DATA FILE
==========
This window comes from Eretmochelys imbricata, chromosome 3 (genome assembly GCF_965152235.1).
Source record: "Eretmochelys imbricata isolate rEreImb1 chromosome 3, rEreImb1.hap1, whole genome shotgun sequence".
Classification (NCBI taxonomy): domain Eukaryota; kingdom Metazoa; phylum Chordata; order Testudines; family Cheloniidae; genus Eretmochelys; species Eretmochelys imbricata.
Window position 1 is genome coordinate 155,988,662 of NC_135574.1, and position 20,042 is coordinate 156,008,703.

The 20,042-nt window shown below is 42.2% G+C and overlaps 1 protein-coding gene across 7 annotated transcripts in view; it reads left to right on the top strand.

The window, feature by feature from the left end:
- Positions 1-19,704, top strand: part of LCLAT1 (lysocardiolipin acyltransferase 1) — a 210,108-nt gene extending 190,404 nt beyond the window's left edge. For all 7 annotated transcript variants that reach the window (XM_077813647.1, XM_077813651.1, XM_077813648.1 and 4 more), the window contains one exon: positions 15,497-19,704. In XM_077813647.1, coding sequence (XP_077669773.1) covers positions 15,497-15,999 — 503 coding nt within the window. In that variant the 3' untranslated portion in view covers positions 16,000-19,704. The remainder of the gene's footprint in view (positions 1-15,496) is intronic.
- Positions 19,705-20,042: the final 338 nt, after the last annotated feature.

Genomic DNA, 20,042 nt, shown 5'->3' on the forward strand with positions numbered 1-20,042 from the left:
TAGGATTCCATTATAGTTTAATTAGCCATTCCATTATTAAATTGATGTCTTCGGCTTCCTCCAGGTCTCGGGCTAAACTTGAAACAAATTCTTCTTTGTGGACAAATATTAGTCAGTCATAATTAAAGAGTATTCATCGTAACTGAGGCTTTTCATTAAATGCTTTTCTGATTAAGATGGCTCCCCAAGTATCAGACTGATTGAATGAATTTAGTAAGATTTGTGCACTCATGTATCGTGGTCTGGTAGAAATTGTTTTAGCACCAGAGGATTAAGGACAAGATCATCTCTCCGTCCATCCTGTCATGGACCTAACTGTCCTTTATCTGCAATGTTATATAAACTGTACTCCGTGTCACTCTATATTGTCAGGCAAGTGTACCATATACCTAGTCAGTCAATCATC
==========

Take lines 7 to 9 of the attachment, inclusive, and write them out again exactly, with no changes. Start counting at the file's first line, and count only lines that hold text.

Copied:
- Positions 1-19,704, top strand: part of LCLAT1 (lysocardiolipin acyltransferase 1) — a 210,108-nt gene extending 190,404 nt beyond the window's left edge. For all 7 annotated transcript variants that reach the window (XM_077813647.1, XM_077813651.1, XM_077813648.1 and 4 more), the window contains one exon: positions 15,497-19,704. In XM_077813647.1, coding sequence (XP_077669773.1) covers positions 15,497-15,999 — 503 coding nt within the window. In that variant the 3' untranslated portion in view covers positions 16,000-19,704. The remainder of the gene's footprint in view (positions 1-15,496) is intronic.
- Positions 19,705-20,042: the final 338 nt, after the last annotated feature.

Genomic DNA, 20,042 nt, shown 5'->3' on the forward strand with positions numbered 1-20,042 from the left: